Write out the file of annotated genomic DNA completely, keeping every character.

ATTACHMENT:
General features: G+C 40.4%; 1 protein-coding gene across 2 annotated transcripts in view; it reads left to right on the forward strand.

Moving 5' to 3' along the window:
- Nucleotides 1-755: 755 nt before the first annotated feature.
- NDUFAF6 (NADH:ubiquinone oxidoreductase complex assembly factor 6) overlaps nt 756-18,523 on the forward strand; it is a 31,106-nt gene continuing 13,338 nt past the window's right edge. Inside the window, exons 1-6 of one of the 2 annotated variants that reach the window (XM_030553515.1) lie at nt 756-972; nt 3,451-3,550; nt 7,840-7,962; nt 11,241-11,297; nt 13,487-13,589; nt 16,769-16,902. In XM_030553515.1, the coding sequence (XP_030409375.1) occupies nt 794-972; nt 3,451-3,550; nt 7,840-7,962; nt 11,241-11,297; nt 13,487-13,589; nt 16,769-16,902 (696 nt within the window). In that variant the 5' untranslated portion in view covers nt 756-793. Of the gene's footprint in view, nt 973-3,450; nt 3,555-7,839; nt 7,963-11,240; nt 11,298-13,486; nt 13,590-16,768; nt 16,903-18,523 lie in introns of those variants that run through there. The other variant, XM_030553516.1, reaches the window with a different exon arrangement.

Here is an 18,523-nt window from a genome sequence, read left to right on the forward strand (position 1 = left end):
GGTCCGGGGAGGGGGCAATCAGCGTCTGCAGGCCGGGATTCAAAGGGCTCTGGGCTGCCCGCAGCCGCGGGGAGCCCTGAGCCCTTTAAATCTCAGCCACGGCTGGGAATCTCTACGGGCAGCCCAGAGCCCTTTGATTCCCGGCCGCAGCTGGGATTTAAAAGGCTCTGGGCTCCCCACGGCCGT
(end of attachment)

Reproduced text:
General features: G+C 40.4%; 1 protein-coding gene across 2 annotated transcripts in view; it reads left to right on the forward strand.

Moving 5' to 3' along the window:
- Nucleotides 1-755: 755 nt before the first annotated feature.
- NDUFAF6 (NADH:ubiquinone oxidoreductase complex assembly factor 6) overlaps nt 756-18,523 on the forward strand; it is a 31,106-nt gene continuing 13,338 nt past the window's right edge. Inside the window, exons 1-6 of one of the 2 annotated variants that reach the window (XM_030553515.1) lie at nt 756-972; nt 3,451-3,550; nt 7,840-7,962; nt 11,241-11,297; nt 13,487-13,589; nt 16,769-16,902. In XM_030553515.1, the coding sequence (XP_030409375.1) occupies nt 794-972; nt 3,451-3,550; nt 7,840-7,962; nt 11,241-11,297; nt 13,487-13,589; nt 16,769-16,902 (696 nt within the window). In that variant the 5' untranslated portion in view covers nt 756-793. Of the gene's footprint in view, nt 973-3,450; nt 3,555-7,839; nt 7,963-11,240; nt 11,298-13,486; nt 13,590-16,768; nt 16,903-18,523 lie in introns of those variants that run through there. The other variant, XM_030553516.1, reaches the window with a different exon arrangement.

Here is an 18,523-nt window from a genome sequence, read left to right on the forward strand (position 1 = left end):
GGTCCGGGGAGGGGGCAATCAGCGTCTGCAGGCCGGGATTCAAAGGGCTCTGGGCTGCCCGCAGCCGCGGGGAGCCCTGAGCCCTTTAAATCTCAGCCACGGCTGGGAATCTCTACGGGCAGCCCAGAGCCCTTTGATTCCCGGCCGCAGCTGGGATTTAAAAGGCTCTGGGCTCCCCACGGCCGT